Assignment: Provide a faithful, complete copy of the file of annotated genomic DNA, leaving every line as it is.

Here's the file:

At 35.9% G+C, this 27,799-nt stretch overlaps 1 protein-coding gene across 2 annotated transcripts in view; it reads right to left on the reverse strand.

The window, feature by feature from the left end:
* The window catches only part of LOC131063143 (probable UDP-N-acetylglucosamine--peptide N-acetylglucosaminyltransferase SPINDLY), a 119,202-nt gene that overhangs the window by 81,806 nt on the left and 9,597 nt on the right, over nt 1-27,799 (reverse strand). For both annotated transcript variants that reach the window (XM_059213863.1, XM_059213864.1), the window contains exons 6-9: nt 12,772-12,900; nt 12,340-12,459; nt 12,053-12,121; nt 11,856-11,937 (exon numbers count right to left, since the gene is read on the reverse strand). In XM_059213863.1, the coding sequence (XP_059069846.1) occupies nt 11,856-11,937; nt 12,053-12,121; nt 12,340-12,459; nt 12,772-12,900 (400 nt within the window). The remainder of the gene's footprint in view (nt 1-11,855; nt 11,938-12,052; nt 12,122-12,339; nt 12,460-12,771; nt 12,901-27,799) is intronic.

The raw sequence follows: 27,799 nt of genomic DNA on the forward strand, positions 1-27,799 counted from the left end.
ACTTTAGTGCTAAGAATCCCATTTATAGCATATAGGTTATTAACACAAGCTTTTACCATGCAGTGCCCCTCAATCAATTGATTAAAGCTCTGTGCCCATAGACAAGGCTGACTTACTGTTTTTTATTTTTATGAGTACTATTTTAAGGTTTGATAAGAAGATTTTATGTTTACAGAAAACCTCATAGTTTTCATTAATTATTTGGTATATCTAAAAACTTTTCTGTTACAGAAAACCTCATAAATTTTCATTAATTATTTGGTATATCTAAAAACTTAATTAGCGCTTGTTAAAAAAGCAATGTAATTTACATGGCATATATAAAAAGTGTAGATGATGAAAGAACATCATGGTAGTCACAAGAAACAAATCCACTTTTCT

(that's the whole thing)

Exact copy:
At 35.9% G+C, this 27,799-nt stretch overlaps 1 protein-coding gene across 2 annotated transcripts in view; it reads right to left on the reverse strand.

The window, feature by feature from the left end:
* The window catches only part of LOC131063143 (probable UDP-N-acetylglucosamine--peptide N-acetylglucosaminyltransferase SPINDLY), a 119,202-nt gene that overhangs the window by 81,806 nt on the left and 9,597 nt on the right, over nt 1-27,799 (reverse strand). For both annotated transcript variants that reach the window (XM_059213863.1, XM_059213864.1), the window contains exons 6-9: nt 12,772-12,900; nt 12,340-12,459; nt 12,053-12,121; nt 11,856-11,937 (exon numbers count right to left, since the gene is read on the reverse strand). In XM_059213863.1, the coding sequence (XP_059069846.1) occupies nt 11,856-11,937; nt 12,053-12,121; nt 12,340-12,459; nt 12,772-12,900 (400 nt within the window). The remainder of the gene's footprint in view (nt 1-11,855; nt 11,938-12,052; nt 12,122-12,339; nt 12,460-12,771; nt 12,901-27,799) is intronic.

The raw sequence follows: 27,799 nt of genomic DNA on the forward strand, positions 1-27,799 counted from the left end.
ACTTTAGTGCTAAGAATCCCATTTATAGCATATAGGTTATTAACACAAGCTTTTACCATGCAGTGCCCCTCAATCAATTGATTAAAGCTCTGTGCCCATAGACAAGGCTGACTTACTGTTTTTTATTTTTATGAGTACTATTTTAAGGTTTGATAAGAAGATTTTATGTTTACAGAAAACCTCATAGTTTTCATTAATTATTTGGTATATCTAAAAACTTTTCTGTTACAGAAAACCTCATAAATTTTCATTAATTATTTGGTATATCTAAAAACTTAATTAGCGCTTGTTAAAAAAGCAATGTAATTTACATGGCATATATAAAAAGTGTAGATGATGAAAGAACATCATGGTAGTCACAAGAAACAAATCCACTTTTCT